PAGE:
Military Benefit Snapshot

It is no secret that the military is not a high paying career choice.  However, the benefits that come along with that job adequately make up for the lower overall pay.  When considering enlistment, be sure to take into consideration the benefit that will be available to you when weighting your decision.  The following is a list of some of these benefits:

    • Cash sign-on bonuses
    • Education benefits
    • Free housing or compensation for private housing
    • Food allowances or meal hall access
    • Free health care including dental and vision coverage
    • Special VA home loans
  • Life insurance
  • Thirty days paid leave (vacation)
  • Specialty training
  • Pension
  • Local retail discounts

These are only some of the benefits you have to look forward to as a military servicemember.  Here is a more detailed look at some of the benefits available. 

Enlistment bonuses

Enlistment bonuses are a way to entice recruits to accept jobs that are currently experiencing shortages for one reason or another.  Often these are jobs with high qualification criteria or simply jobs that are not as appealing as others.  Bonuses are usually offered in exchange for four to six years of service, however, the Army does offer bonuses in certain cases for two and three year enlistment terms.  Some of the services pay these bonuses in a single lump sum while others pay half upon arrival at their first duty station and pay out the remaining payments in equal amounts monthly over the remaining period of enlistment.  Be aware that if for any reason you do not complete the entire term you received the bonus for, the “unearned” portion will be expected to be repaid.  The bonuses are considered taxable income unless the recruit is re-enlisting into a combat area in which case it is tax exempt.  There are two types of enlistment bonuses offered those individuals interested in joining the military, non-prior service enlistment bonus and prior service enlistment bonus.  The amount of the bonuses offered to non-prior service recruits is based on the job you are signing up for along with the number of years of enlistment.  Prior service bonus amounts are dependent upon the job you are re-enlisting for as well as the time you previously spent in service, your prior rank and period of prior enlistment along with the consideration of a re-enlistment zone multiplier.  Individuals meeting the following criteria may be eligible for a re-enlistment bonus:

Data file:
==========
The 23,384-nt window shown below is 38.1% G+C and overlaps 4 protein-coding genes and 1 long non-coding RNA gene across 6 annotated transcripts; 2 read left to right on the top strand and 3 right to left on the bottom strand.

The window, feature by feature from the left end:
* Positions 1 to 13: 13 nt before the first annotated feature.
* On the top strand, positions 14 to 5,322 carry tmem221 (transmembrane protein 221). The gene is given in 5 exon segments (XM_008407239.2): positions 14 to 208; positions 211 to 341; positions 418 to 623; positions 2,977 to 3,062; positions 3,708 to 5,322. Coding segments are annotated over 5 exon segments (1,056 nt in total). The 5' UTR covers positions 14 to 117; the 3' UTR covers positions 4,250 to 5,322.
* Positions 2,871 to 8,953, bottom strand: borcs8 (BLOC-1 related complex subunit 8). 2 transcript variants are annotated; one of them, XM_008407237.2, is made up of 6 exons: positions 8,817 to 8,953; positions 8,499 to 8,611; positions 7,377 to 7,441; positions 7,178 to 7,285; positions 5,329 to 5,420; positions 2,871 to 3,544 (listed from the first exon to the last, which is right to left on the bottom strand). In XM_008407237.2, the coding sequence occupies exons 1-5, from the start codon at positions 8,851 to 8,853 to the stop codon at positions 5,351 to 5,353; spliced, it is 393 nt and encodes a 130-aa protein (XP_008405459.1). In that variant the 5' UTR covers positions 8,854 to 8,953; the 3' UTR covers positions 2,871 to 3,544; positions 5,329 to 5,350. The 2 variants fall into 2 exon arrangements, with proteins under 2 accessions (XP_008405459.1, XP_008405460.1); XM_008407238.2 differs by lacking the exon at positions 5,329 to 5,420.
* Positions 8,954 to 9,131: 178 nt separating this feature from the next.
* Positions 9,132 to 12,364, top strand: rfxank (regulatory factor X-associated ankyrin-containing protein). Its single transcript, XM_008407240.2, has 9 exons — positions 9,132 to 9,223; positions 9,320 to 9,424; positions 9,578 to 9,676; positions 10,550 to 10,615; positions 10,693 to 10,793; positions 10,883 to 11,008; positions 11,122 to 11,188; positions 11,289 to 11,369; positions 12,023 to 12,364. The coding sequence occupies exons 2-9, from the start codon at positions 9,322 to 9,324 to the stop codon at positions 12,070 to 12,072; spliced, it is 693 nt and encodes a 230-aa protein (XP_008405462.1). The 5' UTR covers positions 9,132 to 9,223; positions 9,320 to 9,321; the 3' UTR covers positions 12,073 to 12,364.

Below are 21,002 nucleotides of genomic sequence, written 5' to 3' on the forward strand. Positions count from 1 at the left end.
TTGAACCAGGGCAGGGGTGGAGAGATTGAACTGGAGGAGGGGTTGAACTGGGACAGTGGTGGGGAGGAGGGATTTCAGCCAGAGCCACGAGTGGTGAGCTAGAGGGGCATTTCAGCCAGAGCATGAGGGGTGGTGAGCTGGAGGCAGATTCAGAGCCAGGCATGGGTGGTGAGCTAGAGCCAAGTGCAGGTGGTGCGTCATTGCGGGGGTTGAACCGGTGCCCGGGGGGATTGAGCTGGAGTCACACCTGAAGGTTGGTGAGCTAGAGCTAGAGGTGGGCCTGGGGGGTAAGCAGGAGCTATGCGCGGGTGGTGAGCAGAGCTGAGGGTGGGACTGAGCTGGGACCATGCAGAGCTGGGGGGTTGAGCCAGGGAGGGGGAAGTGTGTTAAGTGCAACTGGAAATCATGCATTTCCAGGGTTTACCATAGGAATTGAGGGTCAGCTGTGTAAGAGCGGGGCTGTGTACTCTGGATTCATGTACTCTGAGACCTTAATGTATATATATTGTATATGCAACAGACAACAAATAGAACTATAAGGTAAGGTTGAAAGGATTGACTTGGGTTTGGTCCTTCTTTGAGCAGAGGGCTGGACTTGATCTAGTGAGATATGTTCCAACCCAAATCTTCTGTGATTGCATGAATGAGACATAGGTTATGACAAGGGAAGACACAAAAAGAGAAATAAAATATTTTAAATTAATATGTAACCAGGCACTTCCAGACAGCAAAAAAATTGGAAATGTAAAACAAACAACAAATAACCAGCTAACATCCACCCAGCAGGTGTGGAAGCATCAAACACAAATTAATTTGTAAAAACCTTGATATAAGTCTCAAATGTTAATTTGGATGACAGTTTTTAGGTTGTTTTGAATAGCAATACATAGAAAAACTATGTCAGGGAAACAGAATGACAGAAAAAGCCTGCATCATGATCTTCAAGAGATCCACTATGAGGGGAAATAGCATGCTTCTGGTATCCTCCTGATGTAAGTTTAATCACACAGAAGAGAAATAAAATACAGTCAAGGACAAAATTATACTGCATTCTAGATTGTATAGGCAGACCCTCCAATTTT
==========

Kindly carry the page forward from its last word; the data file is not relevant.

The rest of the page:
• Completed a minimum of 17 months of continuous active duty, not including training, but not more than 14 years total of active duty
  • Qualified in a military skill designated as critical by the Secretary of Defense
  • Not currently receiving special nuclear-training pay
  • Reenlists or voluntarily extends enlistment for at least a 3 year period
  • Enlists in a regular component of the service concerned; or continues in a reserve component of service concerned
  • Bonuses paid may not exceed the lesser of the product of 15 times the monthly rate of basic pay to which the servicemember was entitled upon separation or discharge; or the product number of years (or monthly fractions thereof)of the term of reenlistment or extension of enlistment up to $90,000.  Fifty percent of this bonus is paid in a lump sum up front with the remaining paid out monthly in equal increments.  

Special Pay

This is extra pay given to those who enlist in a special duty job or are located in an area eligible for additional pay.  The following are some examples of extra duty pay: demolition duty pay, career enlisted flyer incentive pay, diving duty pay, submarine duty pay, medical officers special pay, hazardous duty pay and hostile fire/imminent danger pay, just to name a few.  This pay is given on top of your base salary and in some cases, such as hazardous duty pay, it is tax deductible.

Advanced Enlistment Rank

This is an opportunity offered to those enlisting to come in at a higher pay grade instead of starting at the bottom E-1.  This opportunity is dependent upon your score on the ASVAB.  There are many free practice ASVAB tests online and it would be wise to take advantage of them to give yourself the best chance at the highest score possible when you take the official ASVAB.  The following site offers a free online practice version of the ASVAB for you to take as many times as you would like.  http://www.asvab.us/free_ASVAB_test_online.htm